Beer Store warns prices will go up in Toronto if sales move to corner stores
How much is the convenience of buying booze at corner stores worth to you? Would you pay more, per beer, across the board in exchange for better access?
It doesn't really matter. The choice isn't up to you — it's up to Ontario's provincial government and it's already been made.
Premier Doug Ford promised as part of his administration's first ever budget in April that as many as 11,500 new retail outlets would soon be permitted to sell alcohol — up from just 2,700 across the province currently.
A timeline has yet to be revealed for the expansion of beer and liquor sales to places other than the LCBO, Beer Store and select supermarkets, but serious flaws in the plan are already starting to emerge.
The Beer Store, in particular, takes up issue with the government expanding beer sales to thousands of new retailers — legally and otherwise.
#BREAKING - In a letter to the Finance Minister, the Chair of The Beer Store’s board Charlie Angelakos says;— Richard Southern (@richard680news) May 1, 2019
“The addition of a significant number of new beer retail outlets would put the viability of The Beer Store’s retail business in question” #ONpoli pic.twitter.com/VWwJm7fsXi
Should Ford move forward with his plan as is, the privately-owned retail chain could not only sue Ontario for millions over a breach of contract, it could hike the cost of beer like mad everywhere.
"The addition of a significant number of new beer retail outlets would put the viability of The Beer Store’s retail business in question and undermine our efficient, low-cost distribution system," warned The Beer Stores board chair Charlie Angelakos in a letter sent yesterday.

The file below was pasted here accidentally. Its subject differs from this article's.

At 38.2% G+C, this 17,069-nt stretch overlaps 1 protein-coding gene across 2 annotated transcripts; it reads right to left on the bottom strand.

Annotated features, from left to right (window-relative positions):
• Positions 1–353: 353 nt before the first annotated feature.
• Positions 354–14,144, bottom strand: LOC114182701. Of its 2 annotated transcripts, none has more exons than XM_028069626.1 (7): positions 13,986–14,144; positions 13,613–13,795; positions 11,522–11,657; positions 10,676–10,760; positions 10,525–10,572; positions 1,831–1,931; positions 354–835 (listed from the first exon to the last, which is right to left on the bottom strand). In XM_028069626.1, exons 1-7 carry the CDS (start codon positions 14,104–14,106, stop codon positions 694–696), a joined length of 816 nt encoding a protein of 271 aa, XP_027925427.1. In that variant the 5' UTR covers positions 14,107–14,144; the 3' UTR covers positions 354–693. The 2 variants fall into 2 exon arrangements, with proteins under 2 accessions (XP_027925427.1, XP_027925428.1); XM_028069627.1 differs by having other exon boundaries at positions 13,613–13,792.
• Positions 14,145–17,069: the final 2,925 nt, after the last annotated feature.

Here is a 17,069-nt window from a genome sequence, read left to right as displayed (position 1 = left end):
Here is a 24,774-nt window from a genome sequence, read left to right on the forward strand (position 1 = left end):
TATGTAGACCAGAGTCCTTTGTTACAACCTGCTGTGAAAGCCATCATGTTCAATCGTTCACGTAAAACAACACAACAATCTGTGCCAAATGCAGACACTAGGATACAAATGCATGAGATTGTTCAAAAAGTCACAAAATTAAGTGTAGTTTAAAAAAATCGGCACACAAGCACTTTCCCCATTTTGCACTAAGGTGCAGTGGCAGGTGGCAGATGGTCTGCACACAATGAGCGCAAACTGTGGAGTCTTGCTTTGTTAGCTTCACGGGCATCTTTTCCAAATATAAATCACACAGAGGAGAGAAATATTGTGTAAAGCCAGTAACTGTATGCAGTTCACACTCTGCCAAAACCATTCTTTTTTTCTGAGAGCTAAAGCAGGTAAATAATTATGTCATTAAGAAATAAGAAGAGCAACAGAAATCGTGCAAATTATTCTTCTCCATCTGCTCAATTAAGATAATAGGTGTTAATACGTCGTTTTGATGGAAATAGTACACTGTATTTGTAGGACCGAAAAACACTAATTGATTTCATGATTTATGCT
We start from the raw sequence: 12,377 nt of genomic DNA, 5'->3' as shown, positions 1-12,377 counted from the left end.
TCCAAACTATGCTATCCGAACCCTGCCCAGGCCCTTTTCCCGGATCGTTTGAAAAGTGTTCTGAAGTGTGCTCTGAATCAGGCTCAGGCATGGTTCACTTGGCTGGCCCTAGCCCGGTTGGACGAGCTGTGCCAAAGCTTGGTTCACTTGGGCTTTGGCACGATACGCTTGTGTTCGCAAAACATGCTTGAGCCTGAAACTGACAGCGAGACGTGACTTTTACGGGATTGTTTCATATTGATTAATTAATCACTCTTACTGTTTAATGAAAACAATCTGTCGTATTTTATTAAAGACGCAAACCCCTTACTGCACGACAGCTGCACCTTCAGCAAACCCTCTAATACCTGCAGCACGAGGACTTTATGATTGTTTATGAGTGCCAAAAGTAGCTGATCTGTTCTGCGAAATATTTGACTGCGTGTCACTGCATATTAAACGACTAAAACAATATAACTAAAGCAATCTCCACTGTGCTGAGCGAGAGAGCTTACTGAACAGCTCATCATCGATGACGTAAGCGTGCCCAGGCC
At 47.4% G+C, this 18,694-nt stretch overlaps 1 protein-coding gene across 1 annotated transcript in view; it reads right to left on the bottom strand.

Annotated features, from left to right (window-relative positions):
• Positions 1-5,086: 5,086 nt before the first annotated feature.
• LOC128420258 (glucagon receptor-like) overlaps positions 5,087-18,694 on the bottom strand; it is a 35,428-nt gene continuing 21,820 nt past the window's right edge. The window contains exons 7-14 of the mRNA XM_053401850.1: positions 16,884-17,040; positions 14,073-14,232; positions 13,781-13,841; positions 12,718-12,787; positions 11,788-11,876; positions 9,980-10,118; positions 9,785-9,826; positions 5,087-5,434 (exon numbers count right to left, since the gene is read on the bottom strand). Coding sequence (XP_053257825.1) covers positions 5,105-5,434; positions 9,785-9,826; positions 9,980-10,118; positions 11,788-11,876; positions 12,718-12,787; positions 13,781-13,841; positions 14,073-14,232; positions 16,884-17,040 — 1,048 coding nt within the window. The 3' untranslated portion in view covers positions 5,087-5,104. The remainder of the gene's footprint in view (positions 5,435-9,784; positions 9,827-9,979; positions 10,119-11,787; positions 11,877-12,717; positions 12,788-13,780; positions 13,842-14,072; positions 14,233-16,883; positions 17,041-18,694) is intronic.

"Doing this would result in significantly higher costs and beer prices and put the jobs of The Beer Store’s 7,000 employees at risk."
Angelakos also noted that Ontarians already pay more for beer than consumers in Quebec and Alberta due to taxes, not distribution, and that messing with the low-cost distribution model could cause beer prices to skyrocket.
"Retail beer prices are higher in Ontario than in Quebec because of taxes, not how beer is sold,” he wrote. "Retail beer prices in Alberta are significantly higher than in Ontario, even though Alberta beer taxes are much lower."
The chain, which has about 450 outlets in the province, also disputed in its letter the findings of a recent report from the Retail Council of Canada.
That report, released Tuesday, stated that putting beer and wine in corner stores would create some some 9,100 new jobs in Ontario and generate $3.5 billion annually for the economy.
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